Transfer the cooked crepe to a plate and place in the microwave or warm oven to keep warm. Repeat with the remaining batter until it is all used.

It might take a few test crepes to get the hang of spreading and cooking them, but don’t fret! You’ll get a feel for it quickly.

Cooked buckwheat crepe on pan.

Crepe fillings

There are so many ways to fill crepes. If you’ve ever been lucky enough to grab a crepe from a street stand in France, you’ll know how long the list of toppings is!

My favorite crepe filling is chestnut cream, but for these buckwheat crepes I love doing the traditional cheese and ham.

When doing a cheese and ham crepe, place a cooked crepe on the warm pan. Sprinkle on some cheese, then thin slices of ham, then more cheese. 

Cook until warmed through and the cheese is melted. Fold the edges over to make a square, then top with herbs or a fried egg. Yum!

Try any of these options on your crepes:

  • Sliced strawberries and whipped cream, or any fresh fruit
  • Shredded chicken and spinach
  • Nutella
  • Peanut butter and jelly
  • Whipped sweetened ricotta
  • Lemon curd
  • Sautéed mushrooms
  • Salmon and dill sauce
  • Sweetened cream cheese and blueberries
  • Maple syrup
  • Strawberry jam

I recommend having your toppings set out for whoever is enjoying the crepes with you, rather than filling them as you go. 

I do find it is easier to fold the crepes right after you take them off the pan, but you can unfold them to fill and fold again, or simply roll the crepes instead of folding.

Overhead photo of a gluten free crepe filled with ham and cheese on two stacked plates with a floral napkin.

These gluten free crepes are such a fun and easy dish to make no matter how you fill them!

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It means so much when you enjoy my recipes, so let me know how it goes and leave a comment if you have any questions.

Plate with gluten free crepe on top, filled with ham and cheese.

Gluten Free Crepes

Gluten free crepes featuring nutty buckwheat flour are easy to make at home. Fill with ham and cheese for a classic dish, or your favorite jam.
Author : Megan Myers
5 from 2 votes
Print Pin Recipe Review
Prep Time 10 minutes
Cook Time 20 minutes
Rest Time 30 minutes
Total Time 1 hour
Servings 4 servings
Calories 268 kcal


  • 1 cup buckwheat flour
  • 2 tablespoons granulated sugar, optional, for sweet crepes
  • 3 eggs
  • 1 1/2 cups milk
  • 2 tablespoons unsalted butter, melted and cooled
  • 1/4 teaspoon salt
  • 1 teaspoon pure vanilla extract, optional, for sweet crepes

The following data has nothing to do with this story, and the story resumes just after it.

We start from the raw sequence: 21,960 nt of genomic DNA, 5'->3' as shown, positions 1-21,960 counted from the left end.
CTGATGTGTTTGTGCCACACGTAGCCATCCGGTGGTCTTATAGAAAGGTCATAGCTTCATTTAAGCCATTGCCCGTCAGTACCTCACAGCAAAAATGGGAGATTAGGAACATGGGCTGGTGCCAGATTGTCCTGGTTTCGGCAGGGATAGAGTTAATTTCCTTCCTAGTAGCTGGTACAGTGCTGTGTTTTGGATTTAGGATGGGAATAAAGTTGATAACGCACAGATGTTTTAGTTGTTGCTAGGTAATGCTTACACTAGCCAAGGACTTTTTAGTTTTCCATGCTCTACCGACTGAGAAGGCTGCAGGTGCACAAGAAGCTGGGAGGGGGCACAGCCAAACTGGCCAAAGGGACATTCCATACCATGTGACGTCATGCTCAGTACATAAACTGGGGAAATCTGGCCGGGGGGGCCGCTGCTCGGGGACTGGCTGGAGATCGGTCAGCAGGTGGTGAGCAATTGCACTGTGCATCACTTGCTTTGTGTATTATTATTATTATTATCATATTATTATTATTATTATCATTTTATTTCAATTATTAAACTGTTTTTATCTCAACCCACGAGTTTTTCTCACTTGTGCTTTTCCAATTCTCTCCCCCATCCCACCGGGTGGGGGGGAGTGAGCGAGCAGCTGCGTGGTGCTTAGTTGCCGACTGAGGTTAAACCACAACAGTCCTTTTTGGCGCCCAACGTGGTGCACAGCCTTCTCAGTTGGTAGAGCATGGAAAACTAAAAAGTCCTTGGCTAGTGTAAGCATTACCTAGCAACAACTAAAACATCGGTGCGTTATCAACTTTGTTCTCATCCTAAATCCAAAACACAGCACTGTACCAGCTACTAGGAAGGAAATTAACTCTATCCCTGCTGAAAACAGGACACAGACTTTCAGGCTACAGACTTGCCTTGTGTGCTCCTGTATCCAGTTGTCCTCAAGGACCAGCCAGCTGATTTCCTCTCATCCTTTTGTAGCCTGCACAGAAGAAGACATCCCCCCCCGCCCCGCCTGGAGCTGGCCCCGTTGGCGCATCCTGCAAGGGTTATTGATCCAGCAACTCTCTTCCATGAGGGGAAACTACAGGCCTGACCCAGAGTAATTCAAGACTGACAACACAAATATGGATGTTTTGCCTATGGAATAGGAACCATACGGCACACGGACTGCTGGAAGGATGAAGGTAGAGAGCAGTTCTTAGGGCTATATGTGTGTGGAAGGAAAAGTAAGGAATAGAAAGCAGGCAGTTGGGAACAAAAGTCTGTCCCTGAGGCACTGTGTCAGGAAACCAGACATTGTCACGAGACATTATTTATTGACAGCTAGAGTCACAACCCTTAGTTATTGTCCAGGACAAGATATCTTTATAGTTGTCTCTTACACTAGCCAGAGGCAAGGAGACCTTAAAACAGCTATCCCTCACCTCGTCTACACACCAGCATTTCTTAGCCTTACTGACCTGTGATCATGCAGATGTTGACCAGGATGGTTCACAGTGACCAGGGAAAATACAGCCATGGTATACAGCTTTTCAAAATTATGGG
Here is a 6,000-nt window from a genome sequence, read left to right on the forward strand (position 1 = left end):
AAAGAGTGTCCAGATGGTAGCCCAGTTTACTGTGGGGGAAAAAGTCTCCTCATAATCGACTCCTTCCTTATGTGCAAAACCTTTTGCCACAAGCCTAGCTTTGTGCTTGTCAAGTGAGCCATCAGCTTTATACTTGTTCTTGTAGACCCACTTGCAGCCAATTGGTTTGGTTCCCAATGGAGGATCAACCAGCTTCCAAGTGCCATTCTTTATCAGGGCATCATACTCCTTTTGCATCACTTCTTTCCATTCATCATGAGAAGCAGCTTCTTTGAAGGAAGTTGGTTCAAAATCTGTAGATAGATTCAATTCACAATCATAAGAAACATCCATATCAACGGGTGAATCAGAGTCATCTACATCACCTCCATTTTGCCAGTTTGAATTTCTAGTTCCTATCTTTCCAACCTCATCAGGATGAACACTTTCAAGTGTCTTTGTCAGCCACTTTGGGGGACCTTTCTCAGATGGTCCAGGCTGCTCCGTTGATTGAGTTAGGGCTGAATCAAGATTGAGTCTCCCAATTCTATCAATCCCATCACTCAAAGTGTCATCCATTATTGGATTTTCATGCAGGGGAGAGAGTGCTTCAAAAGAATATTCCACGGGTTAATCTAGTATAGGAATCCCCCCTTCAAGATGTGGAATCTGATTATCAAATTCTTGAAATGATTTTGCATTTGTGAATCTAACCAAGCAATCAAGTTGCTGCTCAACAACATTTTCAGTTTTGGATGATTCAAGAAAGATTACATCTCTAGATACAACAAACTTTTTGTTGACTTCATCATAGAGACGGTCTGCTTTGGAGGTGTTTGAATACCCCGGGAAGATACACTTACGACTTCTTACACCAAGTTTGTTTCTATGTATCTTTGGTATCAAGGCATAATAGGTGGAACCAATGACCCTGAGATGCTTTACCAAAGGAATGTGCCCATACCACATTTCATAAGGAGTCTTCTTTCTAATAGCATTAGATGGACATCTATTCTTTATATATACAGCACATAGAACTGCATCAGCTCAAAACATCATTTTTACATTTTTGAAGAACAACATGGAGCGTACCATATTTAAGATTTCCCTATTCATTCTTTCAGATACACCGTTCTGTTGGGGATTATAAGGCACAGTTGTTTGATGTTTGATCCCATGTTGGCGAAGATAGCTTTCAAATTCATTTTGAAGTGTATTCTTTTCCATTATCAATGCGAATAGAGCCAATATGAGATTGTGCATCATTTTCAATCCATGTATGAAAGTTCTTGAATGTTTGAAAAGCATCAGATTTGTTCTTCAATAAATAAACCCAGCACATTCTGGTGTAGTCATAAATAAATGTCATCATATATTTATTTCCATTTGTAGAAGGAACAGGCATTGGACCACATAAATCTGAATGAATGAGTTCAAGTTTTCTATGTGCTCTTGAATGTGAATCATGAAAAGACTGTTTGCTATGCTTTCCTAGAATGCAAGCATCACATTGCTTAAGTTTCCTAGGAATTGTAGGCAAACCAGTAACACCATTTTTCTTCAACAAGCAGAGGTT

• Sift together flours and sugar (if using), then beat in eggs, milk, melted butter, salt and vanilla (if using) until batter is smooth.
  • Let batter rest in refrigerator overnight, or at least 30 minutes.
  • When ready to cook, heat a crepe pan or flat frying pan over medium. Lightly coat with nonstick spray or add a small amount of butter to melt.
  • When pan is hot, pour about 1/4 cup of batter into the center of the pan. Tilt pan to evenly coat it with batter, or use a rateau to spread.
  • Cook crepe until edges are crispy and the top no longer looks wet (about 2 minutes). Flip and cook for another minute or so. Fold crepe and set aside until the whole batch is done.
  • Repeat with remaining batter. Serve crepes with your choice of toppings, such as ham and cheese, fresh fruit, or Nutella.


  • Batter should rest for at least 30 minutes, but is even better if you give it overnight.
  • If celiac, be sure to check the buckwheat flour packaging to ensure it is produced in a gluten-free facility.


Calories: 268 kcalCarbohydrates: 32 gProtein: 11 gFat: 12 gSaturated Fat: 6 gCholesterol: 145 mgSodium: 238 mgPotassium: 346 mgFiber: 3 gSugar: 12 gIron: 2 mg

Nutrition information is provided as a courtesy and is an estimate based on online calculators. Any nutritional information found on Stetted should be used as a general guideline only.

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About Megan

I focus on fresh ingredients and easy methods, with spins that keep meals interesting. Dinnertime shouldn’t be stressful or complicated, and I’m here to help you enjoy the time spent in the kitchen. Read more…

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One Comment

  1. In Brittany savory crepes are usually made with “farine de sarrasin” – buckwheat flour! You’re more traditional than you knew! Mmmmm… J’ai faim!